If the next goal of your retail construction business is to build a shopping center at a strategic location, the first key step is to find the right site where it’s economically, geographically and environmentally viable to build a shopping mall.
The planning and construction of a shopping center are way different from that of local markets or of store clusters. The selection of land itself is a lengthy process, from shortlisting possible locations to getting government approvals to begin construction. The location, the scale of the project and the size of the shopping mall are key determinants in the site selection process.
Moreover, when a developer chooses a site for a shopping mall, it must be a place that will receive high footfall, will have ample parking space, should be convenient to visit and should house the brands that can pull traffic. A shopping center is, therefore, a full package that doesn’t just offer products that people would like to purchase, but also an ambiance that will make the experience comfortable, hassle-free and weatherproof for visitors. If you’re an investor, developer or builder scouting locations to build a new shopping center, here are a few key factors that should guide your decision.
Base your decision on stringent selection criteria :
Building a new shopping center is a big investment and should get you maximum ROI in record time. However, reality often differs widely from projections made during the planning phase. Therefore, site selection for a shopping mall must be done after taking into account several key parameters such as accessibility, availability of local transport, road infrastructure around the location, traffic around the site, size and construction-readiness of the site, and scope of expansion.
Other key factors that should drive your site selection research are the topography of the area, the shape of the land, and survey-backed data regarding potential footfall and present and future competition.
Lastly, the catchment area should be studied in-depth to understand the demographics and spending habits of the population expected to be your future customers.
Be prepared to face the challenges in site selection :
Sometimes, finding a site for a new retail project takes only a few weeks, and at other times the process may stretch into months. The key challenges faced by builders and developers in finding an ideal location include land acquisition cost (land near the city center or in prime locations tends to be way more expensive than in other areas); availability of land for commercial projects near densely populated areas; getting the required environmental clearances and government approvals; and, lastly, the public infrastructure around the site.
A site that meets only some of these selection challenges may not be worth pursuing, as the success of a shopping center will depend on the footfall it attracts, which itself depends on several factors. So shopping plaza location should be finalized only if it will give its investors and retailers a handsome return on investment.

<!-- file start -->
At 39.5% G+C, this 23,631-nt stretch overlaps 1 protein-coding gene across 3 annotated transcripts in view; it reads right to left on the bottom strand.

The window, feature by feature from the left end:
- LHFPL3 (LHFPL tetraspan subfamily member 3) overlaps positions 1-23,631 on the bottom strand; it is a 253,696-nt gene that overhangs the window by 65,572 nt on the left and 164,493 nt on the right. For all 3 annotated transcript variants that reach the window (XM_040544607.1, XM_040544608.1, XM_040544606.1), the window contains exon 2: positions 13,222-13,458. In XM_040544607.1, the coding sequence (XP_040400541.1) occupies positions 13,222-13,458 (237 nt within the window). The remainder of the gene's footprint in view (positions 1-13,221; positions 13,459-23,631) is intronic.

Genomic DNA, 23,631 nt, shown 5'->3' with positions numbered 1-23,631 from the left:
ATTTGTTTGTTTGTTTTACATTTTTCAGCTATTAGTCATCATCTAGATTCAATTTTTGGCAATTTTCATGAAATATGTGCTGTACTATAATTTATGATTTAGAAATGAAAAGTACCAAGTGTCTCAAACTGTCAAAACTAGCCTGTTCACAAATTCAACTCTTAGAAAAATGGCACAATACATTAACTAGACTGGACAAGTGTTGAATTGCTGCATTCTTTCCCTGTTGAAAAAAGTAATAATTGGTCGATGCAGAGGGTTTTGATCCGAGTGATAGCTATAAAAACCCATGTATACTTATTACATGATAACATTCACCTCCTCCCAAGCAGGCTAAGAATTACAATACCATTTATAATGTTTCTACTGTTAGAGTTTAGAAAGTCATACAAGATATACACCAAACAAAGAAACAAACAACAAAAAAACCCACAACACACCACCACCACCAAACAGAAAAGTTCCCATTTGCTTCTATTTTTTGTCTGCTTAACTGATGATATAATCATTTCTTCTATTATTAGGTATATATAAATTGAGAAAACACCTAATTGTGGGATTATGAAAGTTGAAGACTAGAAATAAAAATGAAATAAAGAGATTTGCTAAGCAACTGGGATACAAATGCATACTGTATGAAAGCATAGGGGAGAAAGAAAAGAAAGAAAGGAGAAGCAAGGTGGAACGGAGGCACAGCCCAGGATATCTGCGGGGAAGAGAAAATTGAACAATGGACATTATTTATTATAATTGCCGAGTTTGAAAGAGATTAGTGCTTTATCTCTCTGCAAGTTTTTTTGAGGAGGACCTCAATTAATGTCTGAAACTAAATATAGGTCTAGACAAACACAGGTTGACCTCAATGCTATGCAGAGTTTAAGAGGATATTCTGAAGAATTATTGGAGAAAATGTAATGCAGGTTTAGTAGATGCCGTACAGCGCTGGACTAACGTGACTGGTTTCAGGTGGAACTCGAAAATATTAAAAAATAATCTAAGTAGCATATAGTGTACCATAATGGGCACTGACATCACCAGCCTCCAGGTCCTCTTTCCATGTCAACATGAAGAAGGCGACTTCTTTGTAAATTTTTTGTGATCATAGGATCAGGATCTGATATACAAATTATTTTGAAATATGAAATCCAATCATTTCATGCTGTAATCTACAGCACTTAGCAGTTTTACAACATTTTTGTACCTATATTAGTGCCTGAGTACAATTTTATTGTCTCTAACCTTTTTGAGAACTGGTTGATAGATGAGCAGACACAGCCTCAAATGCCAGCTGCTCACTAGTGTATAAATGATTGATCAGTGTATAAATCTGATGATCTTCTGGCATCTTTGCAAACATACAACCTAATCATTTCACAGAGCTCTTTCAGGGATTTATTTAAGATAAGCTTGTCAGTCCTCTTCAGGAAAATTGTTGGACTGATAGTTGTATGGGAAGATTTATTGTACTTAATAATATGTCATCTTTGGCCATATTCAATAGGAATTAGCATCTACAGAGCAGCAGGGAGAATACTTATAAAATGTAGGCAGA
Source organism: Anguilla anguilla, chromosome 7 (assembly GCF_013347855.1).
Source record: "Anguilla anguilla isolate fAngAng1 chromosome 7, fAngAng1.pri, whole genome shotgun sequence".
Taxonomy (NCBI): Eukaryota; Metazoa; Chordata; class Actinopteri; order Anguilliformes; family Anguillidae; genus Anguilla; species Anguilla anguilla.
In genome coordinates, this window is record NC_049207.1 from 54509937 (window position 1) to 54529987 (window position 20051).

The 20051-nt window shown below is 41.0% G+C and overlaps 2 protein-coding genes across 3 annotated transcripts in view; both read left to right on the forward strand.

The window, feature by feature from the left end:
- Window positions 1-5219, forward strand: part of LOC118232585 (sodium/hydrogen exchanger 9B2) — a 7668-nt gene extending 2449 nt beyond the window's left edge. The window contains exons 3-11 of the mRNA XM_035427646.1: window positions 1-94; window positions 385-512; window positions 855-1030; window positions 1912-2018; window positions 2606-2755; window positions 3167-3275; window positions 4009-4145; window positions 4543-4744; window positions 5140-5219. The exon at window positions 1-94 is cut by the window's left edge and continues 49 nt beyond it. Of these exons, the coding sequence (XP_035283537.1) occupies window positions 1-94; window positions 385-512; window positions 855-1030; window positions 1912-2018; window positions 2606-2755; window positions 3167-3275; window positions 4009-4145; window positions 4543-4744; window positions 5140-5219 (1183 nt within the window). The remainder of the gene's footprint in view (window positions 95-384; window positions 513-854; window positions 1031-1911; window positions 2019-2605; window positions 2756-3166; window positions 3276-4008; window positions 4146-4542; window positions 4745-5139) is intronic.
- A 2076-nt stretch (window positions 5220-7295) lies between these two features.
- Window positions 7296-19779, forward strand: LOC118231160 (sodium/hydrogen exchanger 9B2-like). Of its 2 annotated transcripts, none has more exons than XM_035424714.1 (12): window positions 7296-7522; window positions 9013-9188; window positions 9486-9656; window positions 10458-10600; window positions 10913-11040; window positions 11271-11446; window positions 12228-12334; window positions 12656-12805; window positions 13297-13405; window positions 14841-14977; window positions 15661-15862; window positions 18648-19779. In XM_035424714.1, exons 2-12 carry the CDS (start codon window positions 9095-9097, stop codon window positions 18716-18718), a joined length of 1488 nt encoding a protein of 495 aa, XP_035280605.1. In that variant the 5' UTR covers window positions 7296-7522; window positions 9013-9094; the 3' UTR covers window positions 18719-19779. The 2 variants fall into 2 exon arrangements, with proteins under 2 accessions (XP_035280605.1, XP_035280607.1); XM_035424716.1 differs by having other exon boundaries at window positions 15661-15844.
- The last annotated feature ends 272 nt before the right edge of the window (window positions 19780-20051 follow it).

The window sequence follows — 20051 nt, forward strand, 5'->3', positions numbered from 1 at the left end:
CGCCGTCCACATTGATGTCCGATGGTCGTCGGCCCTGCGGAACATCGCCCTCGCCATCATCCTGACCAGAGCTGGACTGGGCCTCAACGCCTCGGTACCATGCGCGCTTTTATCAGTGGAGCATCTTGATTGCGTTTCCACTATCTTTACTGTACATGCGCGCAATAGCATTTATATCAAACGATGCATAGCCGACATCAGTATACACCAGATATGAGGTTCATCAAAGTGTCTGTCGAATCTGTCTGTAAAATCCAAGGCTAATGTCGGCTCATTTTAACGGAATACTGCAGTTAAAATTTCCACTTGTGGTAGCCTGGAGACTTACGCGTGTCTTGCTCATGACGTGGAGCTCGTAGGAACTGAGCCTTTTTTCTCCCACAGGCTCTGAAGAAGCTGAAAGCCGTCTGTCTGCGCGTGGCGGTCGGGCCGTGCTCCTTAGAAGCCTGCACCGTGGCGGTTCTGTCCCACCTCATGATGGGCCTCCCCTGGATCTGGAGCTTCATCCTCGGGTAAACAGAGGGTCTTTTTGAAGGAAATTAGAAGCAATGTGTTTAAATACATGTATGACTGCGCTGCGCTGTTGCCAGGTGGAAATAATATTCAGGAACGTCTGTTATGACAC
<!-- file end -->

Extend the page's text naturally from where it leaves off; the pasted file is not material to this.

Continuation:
Use technology to find the best sites :
The most successful global retail chains rely on technology to help them find suitable locations for opening new stores worldwide. Using massive amounts of big data and cutting-edge mapping systems, companies are using technology to find profitable sites across the world. Expansion and investment decisions are increasingly being taken based on location- and demographics-based data provided by specialty software programs and applications.
If so far you’ve relied on physical research to scout locations for retail projects along with limited use of technology, it’s time to go all out into the fantastic realm of big data and digital mapping software to build your next retail success story.
Contact a digital map provider, such as promap.co.uk to get a detailed map of the town or district or street you’ve shortlisted as an ideal site for your next retail construction project. The various types of digital mapping services available with Promap offer invaluable and in-depth information that is employed by developers and architects for site identification, risk analysis, feasibility, planning application, and environmental and geological analysis of a location before proceeding to the planning and design phases.
Lastly, market research is a key aspect of retail construction as it helps developers derive accurate projections in terms of present and long-term viability of the project. Once the site is selected, a detailed demand/supply study must be carried out, taking into account the lifestyle and spending power of the catchment area. This will help you determine which retail businesses are more likely to drive traffic to the shopping center.
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